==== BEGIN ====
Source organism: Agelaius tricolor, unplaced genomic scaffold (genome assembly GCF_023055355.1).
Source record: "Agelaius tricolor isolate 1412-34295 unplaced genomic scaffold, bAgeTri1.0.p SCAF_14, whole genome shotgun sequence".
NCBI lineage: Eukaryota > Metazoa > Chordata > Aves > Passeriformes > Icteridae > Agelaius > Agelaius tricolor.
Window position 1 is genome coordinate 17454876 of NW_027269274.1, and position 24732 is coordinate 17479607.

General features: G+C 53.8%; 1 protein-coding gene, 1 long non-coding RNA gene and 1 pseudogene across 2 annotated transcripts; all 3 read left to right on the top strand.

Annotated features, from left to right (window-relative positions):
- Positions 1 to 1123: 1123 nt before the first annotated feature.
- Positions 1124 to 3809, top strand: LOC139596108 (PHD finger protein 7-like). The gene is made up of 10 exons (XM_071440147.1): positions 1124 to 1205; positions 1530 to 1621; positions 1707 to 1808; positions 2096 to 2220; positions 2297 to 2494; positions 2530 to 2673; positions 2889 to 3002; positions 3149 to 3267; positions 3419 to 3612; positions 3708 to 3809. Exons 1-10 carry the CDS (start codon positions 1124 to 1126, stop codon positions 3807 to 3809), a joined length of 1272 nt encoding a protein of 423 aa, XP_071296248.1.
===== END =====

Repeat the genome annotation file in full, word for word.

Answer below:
Source organism: Agelaius tricolor, unplaced genomic scaffold (genome assembly GCF_023055355.1).
Source record: "Agelaius tricolor isolate 1412-34295 unplaced genomic scaffold, bAgeTri1.0.p SCAF_14, whole genome shotgun sequence".
NCBI lineage: Eukaryota > Metazoa > Chordata > Aves > Passeriformes > Icteridae > Agelaius > Agelaius tricolor.
Window position 1 is genome coordinate 17454876 of NW_027269274.1, and position 24732 is coordinate 17479607.

General features: G+C 53.8%; 1 protein-coding gene, 1 long non-coding RNA gene and 1 pseudogene across 2 annotated transcripts; all 3 read left to right on the top strand.

Annotated features, from left to right (window-relative positions):
- Positions 1 to 1123: 1123 nt before the first annotated feature.
- Positions 1124 to 3809, top strand: LOC139596108 (PHD finger protein 7-like). The gene is made up of 10 exons (XM_071440147.1): positions 1124 to 1205; positions 1530 to 1621; positions 1707 to 1808; positions 2096 to 2220; positions 2297 to 2494; positions 2530 to 2673; positions 2889 to 3002; positions 3149 to 3267; positions 3419 to 3612; positions 3708 to 3809. Exons 1-10 carry the CDS (start codon positions 1124 to 1126, stop codon positions 3807 to 3809), a joined length of 1272 nt encoding a protein of 423 aa, XP_071296248.1.